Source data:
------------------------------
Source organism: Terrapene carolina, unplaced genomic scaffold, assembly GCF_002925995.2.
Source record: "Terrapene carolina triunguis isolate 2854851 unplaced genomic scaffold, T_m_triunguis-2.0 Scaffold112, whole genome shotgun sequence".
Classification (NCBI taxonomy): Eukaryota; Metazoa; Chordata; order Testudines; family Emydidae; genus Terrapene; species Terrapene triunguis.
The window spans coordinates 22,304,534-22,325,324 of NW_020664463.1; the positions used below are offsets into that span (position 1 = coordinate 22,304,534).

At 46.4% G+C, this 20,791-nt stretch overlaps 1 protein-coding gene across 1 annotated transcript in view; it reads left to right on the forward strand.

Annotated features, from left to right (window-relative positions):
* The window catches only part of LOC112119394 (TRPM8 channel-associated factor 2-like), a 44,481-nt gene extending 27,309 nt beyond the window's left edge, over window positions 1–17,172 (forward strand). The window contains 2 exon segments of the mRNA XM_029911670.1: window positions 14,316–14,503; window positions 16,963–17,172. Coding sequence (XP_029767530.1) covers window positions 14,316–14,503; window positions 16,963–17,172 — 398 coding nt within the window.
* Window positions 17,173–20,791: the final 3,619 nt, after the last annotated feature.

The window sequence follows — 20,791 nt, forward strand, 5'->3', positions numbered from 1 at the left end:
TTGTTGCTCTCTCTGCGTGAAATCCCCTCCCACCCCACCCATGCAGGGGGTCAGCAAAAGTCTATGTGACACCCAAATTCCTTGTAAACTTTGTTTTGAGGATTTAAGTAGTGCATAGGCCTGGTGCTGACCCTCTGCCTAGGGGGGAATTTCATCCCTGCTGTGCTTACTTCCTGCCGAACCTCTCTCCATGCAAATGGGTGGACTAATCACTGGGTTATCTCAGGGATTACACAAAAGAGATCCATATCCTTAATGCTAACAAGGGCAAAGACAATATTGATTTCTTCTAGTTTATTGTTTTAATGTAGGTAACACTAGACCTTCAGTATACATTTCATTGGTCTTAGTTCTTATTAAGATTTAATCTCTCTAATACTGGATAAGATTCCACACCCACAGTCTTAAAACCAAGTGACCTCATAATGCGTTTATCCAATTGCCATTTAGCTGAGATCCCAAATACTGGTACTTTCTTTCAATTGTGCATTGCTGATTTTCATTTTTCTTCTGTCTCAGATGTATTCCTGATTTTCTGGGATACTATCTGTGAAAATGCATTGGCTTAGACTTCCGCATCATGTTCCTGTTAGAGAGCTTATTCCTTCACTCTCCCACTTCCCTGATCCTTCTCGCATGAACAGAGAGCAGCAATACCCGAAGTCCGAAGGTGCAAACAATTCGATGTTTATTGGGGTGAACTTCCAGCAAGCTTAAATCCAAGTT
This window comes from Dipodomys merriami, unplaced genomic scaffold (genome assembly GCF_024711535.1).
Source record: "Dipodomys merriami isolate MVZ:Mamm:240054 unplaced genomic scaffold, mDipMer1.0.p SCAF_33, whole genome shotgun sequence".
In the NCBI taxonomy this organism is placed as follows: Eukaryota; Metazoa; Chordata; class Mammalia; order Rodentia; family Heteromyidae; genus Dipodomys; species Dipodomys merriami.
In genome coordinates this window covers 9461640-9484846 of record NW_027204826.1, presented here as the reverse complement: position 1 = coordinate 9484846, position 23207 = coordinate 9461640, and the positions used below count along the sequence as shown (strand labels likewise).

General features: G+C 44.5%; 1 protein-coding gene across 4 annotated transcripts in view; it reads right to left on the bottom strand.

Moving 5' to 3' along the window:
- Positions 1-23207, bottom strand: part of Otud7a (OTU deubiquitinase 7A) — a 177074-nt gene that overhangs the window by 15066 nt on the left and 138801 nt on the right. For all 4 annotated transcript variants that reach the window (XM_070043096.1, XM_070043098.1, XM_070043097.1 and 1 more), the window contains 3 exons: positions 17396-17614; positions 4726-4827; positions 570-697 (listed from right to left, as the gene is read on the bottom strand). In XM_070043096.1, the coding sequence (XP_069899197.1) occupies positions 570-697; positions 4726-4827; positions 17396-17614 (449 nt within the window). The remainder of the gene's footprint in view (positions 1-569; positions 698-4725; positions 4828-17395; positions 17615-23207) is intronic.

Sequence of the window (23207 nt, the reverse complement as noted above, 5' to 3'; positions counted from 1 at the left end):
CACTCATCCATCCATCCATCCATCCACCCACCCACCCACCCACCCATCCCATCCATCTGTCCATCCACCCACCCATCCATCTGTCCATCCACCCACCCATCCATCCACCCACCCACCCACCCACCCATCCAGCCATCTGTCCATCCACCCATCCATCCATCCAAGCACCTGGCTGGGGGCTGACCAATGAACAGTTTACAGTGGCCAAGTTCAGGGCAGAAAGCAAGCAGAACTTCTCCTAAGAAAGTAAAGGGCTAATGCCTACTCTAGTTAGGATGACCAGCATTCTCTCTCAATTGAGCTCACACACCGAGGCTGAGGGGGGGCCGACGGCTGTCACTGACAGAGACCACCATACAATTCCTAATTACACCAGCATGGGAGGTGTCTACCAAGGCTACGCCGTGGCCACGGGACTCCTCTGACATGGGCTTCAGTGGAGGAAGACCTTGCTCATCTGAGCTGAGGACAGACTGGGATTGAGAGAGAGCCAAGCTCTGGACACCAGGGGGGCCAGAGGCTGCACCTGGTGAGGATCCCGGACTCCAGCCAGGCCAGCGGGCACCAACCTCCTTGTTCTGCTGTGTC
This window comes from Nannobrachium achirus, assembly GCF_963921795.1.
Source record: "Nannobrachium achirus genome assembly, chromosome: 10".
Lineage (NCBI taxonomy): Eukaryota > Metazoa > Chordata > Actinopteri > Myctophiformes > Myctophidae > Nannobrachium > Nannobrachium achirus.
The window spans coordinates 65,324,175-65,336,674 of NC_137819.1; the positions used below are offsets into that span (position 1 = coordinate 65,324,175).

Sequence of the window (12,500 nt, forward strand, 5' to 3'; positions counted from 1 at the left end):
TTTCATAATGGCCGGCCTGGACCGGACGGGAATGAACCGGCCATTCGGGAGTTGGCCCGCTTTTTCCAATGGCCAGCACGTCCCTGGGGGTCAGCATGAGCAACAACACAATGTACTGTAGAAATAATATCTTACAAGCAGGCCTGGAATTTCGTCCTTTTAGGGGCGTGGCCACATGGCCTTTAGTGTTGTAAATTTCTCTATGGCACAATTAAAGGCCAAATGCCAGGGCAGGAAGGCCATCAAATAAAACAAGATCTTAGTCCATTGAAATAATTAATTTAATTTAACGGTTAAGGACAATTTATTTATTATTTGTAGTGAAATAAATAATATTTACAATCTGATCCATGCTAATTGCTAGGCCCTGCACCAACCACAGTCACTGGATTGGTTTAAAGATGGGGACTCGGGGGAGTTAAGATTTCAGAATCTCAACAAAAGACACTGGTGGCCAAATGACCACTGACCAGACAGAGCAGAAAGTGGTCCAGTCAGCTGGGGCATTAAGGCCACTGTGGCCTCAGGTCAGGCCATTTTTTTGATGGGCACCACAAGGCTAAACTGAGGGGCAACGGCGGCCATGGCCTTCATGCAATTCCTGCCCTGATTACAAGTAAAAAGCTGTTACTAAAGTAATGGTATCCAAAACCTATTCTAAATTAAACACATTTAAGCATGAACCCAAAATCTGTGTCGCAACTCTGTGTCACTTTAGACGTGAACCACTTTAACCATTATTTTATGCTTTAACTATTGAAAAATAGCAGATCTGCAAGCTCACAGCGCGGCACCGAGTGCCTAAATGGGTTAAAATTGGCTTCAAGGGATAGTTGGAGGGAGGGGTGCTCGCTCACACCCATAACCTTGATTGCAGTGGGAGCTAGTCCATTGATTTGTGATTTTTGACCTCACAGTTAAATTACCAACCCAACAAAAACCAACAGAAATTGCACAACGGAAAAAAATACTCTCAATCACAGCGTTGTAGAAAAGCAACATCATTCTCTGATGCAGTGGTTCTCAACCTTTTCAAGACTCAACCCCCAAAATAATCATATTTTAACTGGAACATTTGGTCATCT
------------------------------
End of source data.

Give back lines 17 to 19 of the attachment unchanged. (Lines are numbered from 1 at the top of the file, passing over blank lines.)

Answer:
- Positions 1-23207, bottom strand: part of Otud7a (OTU deubiquitinase 7A) — a 177074-nt gene that overhangs the window by 15066 nt on the left and 138801 nt on the right. For all 4 annotated transcript variants that reach the window (XM_070043096.1, XM_070043098.1, XM_070043097.1 and 1 more), the window contains 3 exons: positions 17396-17614; positions 4726-4827; positions 570-697 (listed from right to left, as the gene is read on the bottom strand). In XM_070043096.1, the coding sequence (XP_069899197.1) occupies positions 570-697; positions 4726-4827; positions 17396-17614 (449 nt within the window). The remainder of the gene's footprint in view (positions 1-569; positions 698-4725; positions 4828-17395; positions 17615-23207) is intronic.

Sequence of the window (23207 nt, the reverse complement as noted above, 5' to 3'; positions counted from 1 at the left end):
CACTCATCCATCCATCCATCCATCCACCCACCCACCCACCCACCCATCCCATCCATCTGTCCATCCACCCACCCATCCATCTGTCCATCCACCCACCCATCCATCCACCCACCCACCCACCCACCCATCCAGCCATCTGTCCATCCACCCATCCATCCATCCAAGCACCTGGCTGGGGGCTGACCAATGAACAGTTTACAGTGGCCAAGTTCAGGGCAGAAAGCAAGCAGAACTTCTCCTAAGAAAGTAAAGGGCTAATGCCTACTCTAGTTAGGATGACCAGCATTCTCTCTCAATTGAGCTCACACACCGAGGCTGAGGGGGGGCCGACGGCTGTCACTGACAGAGACCACCATACAATTCCTAATTACACCAGCATGGGAGGTGTCTACCAAGGCTACGCCGTGGCCACGGGACTCCTCTGACATGGGCTTCAGTGGAGGAAGACCTTGCTCATCTGAGCTGAGGACAGACTGGGATTGAGAGAGAGCCAAGCTCTGGACACCAGGGGGGCCAGAGGCTGCACCTGGTGAGGATCCCGGACTCCAGCCAGGCCAGCGGGCACCAACCTCCTTGTTCTGCTGTGTC